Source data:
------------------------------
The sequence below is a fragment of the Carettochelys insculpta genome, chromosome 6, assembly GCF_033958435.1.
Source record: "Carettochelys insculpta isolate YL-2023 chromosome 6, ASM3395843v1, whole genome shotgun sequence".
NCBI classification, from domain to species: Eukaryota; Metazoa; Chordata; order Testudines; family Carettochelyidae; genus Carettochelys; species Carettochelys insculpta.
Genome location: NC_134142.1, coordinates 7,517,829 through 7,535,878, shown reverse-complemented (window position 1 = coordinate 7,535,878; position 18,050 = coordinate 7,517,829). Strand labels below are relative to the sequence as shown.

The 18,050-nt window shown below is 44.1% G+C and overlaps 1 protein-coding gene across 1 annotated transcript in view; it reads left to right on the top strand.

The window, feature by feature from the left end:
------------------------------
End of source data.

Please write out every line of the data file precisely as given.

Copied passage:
The sequence below is a fragment of the Carettochelys insculpta genome, chromosome 6, assembly GCF_033958435.1.
Source record: "Carettochelys insculpta isolate YL-2023 chromosome 6, ASM3395843v1, whole genome shotgun sequence".
NCBI classification, from domain to species: Eukaryota; Metazoa; Chordata; order Testudines; family Carettochelyidae; genus Carettochelys; species Carettochelys insculpta.
Genome location: NC_134142.1, coordinates 7,517,829 through 7,535,878, shown reverse-complemented (window position 1 = coordinate 7,535,878; position 18,050 = coordinate 7,517,829). Strand labels below are relative to the sequence as shown.

The 18,050-nt window shown below is 44.1% G+C and overlaps 1 protein-coding gene across 1 annotated transcript in view; it reads left to right on the top strand.

The window, feature by feature from the left end: